Oh, and finally, Batman v Superman: Dawn of Justice got 10 complaints. I’m guessing 5 were for the bath-tub scene and five were for Jesse Eisenberg’s annoying performance.

04.  Lack of consistency with regards to guidelines for Suicide Squad
Naturally, given Suicide Squad has a huge appeal to 12-14 year olds, and with its brother DC release, Batman v Superman, getting a 12A, 30 complaints for Suicide Squad, the majority about it being rated too high and thus they couldn’t see it, was to be expected. The BBFC trying to worm their way out of this questionable rating was a bit muddled. They cited the ‘moderate violence’ as being ‘too strong’ for a 12A. Excuse me, but how can ‘moderate violence’ be ‘too strong’? Isn’t it by nature, moderate?

Furthermore, several 12As do contain strong violence: The Kite Runner, The Dark Knight and Casino Royale. Given the latter two kept the BBFC up all night with vociferous Daily Mail-led campaigns against the decisions, I can understand their trepidation about having strong violence in a 12A. But the violence in Suicide Squad wasn’t strong! When characters got smashed against the wall, none of them so much as bled!

I think the BBFC ought to call a spade a spade and come clean about why they really rated Suicide Squad a 15. It was for strong horror.

The horror (the horror) of watching a privileged upstart cokehead who’s father bought her the role, trying to act, and fail terribly. (Not naming any names). 

The horror, the horror.

05.  The Angry Birds Movie pushed their flocking luck and the BBFC weren’t having any of it

I’ve given the BBFC a bit of guff, so I’ll applaud them for a call I greatly approve of. The distributors of The Angry Movie wanted a U certificate, and the BBFC were happy to accommodate… provided they removed two plays on the f-word. The two lines that had to be elided in order for the film to ascertain its U certificate were ‘pluck my life’ and ‘I need some angry flocking birds’.

Damn right, I say. Whilst the f-word hasn’t actually been said in those lines, they’ve been heavily implied, and, even if it went over the head of a five year old, I can imagine those two lines would have caused their parents considerable perturbation, not least because tonally, it’s just feels so out of place for a U-rated film.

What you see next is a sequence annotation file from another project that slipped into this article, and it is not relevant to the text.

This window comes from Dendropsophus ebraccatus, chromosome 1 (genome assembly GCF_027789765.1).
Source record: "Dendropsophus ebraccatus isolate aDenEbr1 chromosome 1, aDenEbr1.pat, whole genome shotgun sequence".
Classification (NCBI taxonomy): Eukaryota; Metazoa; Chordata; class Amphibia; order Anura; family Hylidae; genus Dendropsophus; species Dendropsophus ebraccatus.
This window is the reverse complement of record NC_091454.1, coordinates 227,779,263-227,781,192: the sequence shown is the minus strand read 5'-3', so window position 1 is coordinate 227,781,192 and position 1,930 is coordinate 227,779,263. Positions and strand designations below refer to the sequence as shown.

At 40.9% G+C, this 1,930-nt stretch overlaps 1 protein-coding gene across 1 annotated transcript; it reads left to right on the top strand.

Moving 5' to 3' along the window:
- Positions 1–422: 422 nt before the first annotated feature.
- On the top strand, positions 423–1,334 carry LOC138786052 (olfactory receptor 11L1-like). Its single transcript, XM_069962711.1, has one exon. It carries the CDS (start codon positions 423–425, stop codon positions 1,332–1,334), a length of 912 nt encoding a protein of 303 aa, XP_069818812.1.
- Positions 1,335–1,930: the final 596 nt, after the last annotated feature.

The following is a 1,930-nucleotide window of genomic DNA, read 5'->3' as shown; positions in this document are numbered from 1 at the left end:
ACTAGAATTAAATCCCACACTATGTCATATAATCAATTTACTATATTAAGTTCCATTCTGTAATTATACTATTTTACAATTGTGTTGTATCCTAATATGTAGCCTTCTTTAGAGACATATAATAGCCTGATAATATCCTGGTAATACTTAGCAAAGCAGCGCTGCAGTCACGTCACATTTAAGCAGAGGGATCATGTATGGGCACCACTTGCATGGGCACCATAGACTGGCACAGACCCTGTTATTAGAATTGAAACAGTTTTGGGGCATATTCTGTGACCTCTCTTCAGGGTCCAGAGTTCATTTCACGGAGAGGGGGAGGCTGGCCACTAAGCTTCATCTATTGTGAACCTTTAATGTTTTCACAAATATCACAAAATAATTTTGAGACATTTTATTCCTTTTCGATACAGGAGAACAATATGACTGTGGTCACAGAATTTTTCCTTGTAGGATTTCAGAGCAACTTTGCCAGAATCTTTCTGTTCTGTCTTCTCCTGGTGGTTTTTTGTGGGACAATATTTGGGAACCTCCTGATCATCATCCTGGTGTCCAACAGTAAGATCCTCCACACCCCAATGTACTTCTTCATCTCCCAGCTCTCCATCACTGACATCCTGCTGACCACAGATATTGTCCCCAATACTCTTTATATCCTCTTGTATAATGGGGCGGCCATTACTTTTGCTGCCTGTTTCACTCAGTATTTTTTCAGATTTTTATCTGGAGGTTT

Children’s films with a bizarre penchant for shoe-horning in the f-word is by no means a new phenomenon, by the way. In 2016, a kid’s film called A Warrior’s Tail had to remove the word ‘motherf_cker’ in order to procure its desired PG rating. Who on earth thought that would was appropriate for a kid’s film?! (Mind you, Joe Pesci is in it, so…)

06.  The short insight at U for ‘very mild’ issues is dependent on the projected audience
The BBFC noted that Love and Friendship, which was rated a U due to ‘no material likely to offend or harm’, did actually contain some very mild sex references. However, the reason this wasn’t flagged in the short insight is that the period drama, adapted from a Jane Austen novella, was most likely only going to be viewed by adults, and to bring up such a trifling issue in a U-rated film, seemed unnecessary.

On the other hand, they remarked that the TV show Fuller House, whilst also a U and containing sex references pretty much on a par with Love and Friendship, had a family audience, and in this case, the very mild sex references (and very mild language) were flagged in the short insight.

07.  In 2016, Alicia Vikander’s boobs were allowed at 12A
So, in each category section, the BBFC describes movies which illustrate their guidelines with regards to violence, language and sex. For their example of sex allowable at 12A, they cited The Light Between Oceans, my second least favourite film of 2016.

The reason The Light Between Oceans was notable at 12A is because Alicia Vikander gets her boobs out in a marital sex scene, with her on-screen husband PR boyfriend Michael Fassbender. She’s displayed her pert tits before, in Ex Machina and The Danish Girl, but they were both 15s. Judging from that upcoming movie she's in with Mr. Charisma Dane DeYawn, Tulip Fever's trailer, she'll be getting them out again, and that, too, looks like it's heading towards 15-territory.